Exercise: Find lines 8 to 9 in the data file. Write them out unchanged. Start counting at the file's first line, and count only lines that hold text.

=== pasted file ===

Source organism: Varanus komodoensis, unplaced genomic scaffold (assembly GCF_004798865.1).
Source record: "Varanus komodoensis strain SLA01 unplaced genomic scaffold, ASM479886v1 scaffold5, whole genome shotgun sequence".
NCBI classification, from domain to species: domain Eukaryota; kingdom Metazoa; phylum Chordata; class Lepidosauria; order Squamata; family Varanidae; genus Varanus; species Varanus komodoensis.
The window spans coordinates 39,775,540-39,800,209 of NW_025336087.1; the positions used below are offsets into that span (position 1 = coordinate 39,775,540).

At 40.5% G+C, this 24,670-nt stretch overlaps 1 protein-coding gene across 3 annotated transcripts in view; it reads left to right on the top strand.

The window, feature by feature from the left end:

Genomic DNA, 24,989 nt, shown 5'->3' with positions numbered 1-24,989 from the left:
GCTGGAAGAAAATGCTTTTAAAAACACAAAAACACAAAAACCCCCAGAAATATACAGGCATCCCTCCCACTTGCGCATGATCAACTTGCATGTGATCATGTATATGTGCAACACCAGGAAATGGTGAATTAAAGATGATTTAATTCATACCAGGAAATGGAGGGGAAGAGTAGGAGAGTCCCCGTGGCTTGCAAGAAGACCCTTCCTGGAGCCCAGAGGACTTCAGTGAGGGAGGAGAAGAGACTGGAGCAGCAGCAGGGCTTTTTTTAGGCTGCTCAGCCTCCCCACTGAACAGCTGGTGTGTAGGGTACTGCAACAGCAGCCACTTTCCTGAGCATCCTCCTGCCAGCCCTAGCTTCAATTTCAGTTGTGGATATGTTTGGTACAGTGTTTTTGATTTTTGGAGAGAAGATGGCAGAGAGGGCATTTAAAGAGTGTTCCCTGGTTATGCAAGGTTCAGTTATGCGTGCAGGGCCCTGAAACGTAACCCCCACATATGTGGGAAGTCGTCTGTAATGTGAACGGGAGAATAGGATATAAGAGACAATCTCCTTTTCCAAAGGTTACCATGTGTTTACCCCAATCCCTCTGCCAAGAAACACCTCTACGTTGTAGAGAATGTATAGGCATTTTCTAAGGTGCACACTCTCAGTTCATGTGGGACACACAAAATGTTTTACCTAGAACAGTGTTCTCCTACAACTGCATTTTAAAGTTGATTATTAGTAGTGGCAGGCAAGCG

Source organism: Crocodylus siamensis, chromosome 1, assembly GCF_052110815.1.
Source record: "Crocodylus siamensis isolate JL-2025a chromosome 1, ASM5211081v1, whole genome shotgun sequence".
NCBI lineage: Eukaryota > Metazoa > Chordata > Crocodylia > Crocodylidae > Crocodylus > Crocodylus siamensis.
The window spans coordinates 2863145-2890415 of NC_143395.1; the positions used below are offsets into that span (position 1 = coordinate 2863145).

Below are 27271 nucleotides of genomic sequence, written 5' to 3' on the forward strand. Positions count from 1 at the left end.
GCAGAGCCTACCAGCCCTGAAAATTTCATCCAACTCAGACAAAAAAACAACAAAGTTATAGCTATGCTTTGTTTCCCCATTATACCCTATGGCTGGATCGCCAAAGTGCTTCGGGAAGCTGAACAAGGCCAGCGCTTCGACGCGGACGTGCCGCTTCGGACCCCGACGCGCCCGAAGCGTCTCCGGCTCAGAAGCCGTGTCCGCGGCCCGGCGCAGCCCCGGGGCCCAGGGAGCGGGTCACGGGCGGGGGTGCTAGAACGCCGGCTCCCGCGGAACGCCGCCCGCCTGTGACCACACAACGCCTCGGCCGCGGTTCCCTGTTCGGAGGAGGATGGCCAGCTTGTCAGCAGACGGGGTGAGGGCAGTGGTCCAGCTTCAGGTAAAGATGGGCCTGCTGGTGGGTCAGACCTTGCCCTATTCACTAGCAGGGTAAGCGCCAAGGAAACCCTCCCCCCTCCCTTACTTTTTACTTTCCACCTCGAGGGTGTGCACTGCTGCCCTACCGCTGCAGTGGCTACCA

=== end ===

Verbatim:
GCTGGAAGAAAATGCTTTTAAAAACACAAAAACACAAAAACCCCCAGAAATATACAGGCATCCCTCCCACTTGCGCATGATCAACTTGCATGTGATCATGTATATGTGCAACACCAGGAAATGGTGAATTAAAGATGATTTAATTCATACCAGGAAATGGAGGGGAAGAGTAGGAGAGTCCCCGTGGCTTGCAAGAAGACCCTTCCTGGAGCCCAGAGGACTTCAGTGAGGGAGGAGAAGAGACTGGAGCAGCAGCAGGGCTTTTTTTAGGCTGCTCAGCCTCCCCACTGAACAGCTGGTGTGTAGGGTACTGCAACAGCAGCCACTTTCCTGAGCATCCTCCTGCCAGCCCTAGCTTCAATTTCAGTTGTGGATATGTTTGGTACAGTGTTTTTGATTTTTGGAGAGAAGATGGCAGAGAGGGCATTTAAAGAGTGTTCCCTGGTTATGCAAGGTTCAGTTATGCGTGCAGGGCCCTGAAACGTAACCCCCACATATGTGGGAAGTCGTCTGTAATGTGAACGGGAGAATAGGATATAAGAGACAATCTCCTTTTCCAAAGGTTACCATGTGTTTACCCCAATCCCTCTGCCAAGAAACACCTCTACGTTGTAGAGAATGTATAGGCATTTTCTAAGGTGCACACTCTCAGTTCATGTGGGACACACAAAATGTTTTACCTAGAACAGTGTTCTCCTACAACTGCATTTTAAAGTTGATTATTAGTAGTGGCAGGCAAGCG

Source organism: Crocodylus siamensis, chromosome 1, assembly GCF_052110815.1.